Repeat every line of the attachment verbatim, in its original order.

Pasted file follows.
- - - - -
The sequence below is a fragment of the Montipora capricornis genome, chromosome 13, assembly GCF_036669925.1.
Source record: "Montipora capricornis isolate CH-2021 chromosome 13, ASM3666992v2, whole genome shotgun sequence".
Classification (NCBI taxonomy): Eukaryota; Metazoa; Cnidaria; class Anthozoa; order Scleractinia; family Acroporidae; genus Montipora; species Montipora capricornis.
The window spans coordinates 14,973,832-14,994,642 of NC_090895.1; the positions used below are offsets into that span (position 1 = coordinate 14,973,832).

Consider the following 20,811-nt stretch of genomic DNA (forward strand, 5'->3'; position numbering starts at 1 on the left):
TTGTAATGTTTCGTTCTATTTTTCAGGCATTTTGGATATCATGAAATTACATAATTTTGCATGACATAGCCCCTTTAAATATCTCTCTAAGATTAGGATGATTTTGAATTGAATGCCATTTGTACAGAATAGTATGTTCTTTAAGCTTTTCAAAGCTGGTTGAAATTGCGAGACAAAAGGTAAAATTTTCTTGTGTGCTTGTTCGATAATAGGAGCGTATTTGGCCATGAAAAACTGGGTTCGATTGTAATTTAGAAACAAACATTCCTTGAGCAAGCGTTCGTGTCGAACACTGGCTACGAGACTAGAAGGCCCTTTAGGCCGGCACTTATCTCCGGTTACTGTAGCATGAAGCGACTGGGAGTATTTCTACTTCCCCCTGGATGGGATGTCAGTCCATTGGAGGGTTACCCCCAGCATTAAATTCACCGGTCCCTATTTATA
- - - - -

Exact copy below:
The sequence below is a fragment of the Montipora capricornis genome, chromosome 13, assembly GCF_036669925.1.
Source record: "Montipora capricornis isolate CH-2021 chromosome 13, ASM3666992v2, whole genome shotgun sequence".
Classification (NCBI taxonomy): Eukaryota; Metazoa; Cnidaria; class Anthozoa; order Scleractinia; family Acroporidae; genus Montipora; species Montipora capricornis.
The window spans coordinates 14,973,832-14,994,642 of NC_090895.1; the positions used below are offsets into that span (position 1 = coordinate 14,973,832).

Consider the following 20,811-nt stretch of genomic DNA (forward strand, 5'->3'; position numbering starts at 1 on the left):
TTGTAATGTTTCGTTCTATTTTTCAGGCATTTTGGATATCATGAAATTACATAATTTTGCATGACATAGCCCCTTTAAATATCTCTCTAAGATTAGGATGATTTTGAATTGAATGCCATTTGTACAGAATAGTATGTTCTTTAAGCTTTTCAAAGCTGGTTGAAATTGCGAGACAAAAGGTAAAATTTTCTTGTGTGCTTGTTCGATAATAGGAGCGTATTTGGCCATGAAAAACTGGGTTCGATTGTAATTTAGAAACAAACATTCCTTGAGCAAGCGTTCGTGTCGAACACTGGCTACGAGACTAGAAGGCCCTTTAGGCCGGCACTTATCTCCGGTTACTGTAGCATGAAGCGACTGGGAGTATTTCTACTTCCCCCTGGATGGGATGTCAGTCCATTGGAGGGTTACCCCCAGCATTAAATTCACCGGTCCCTATTTATA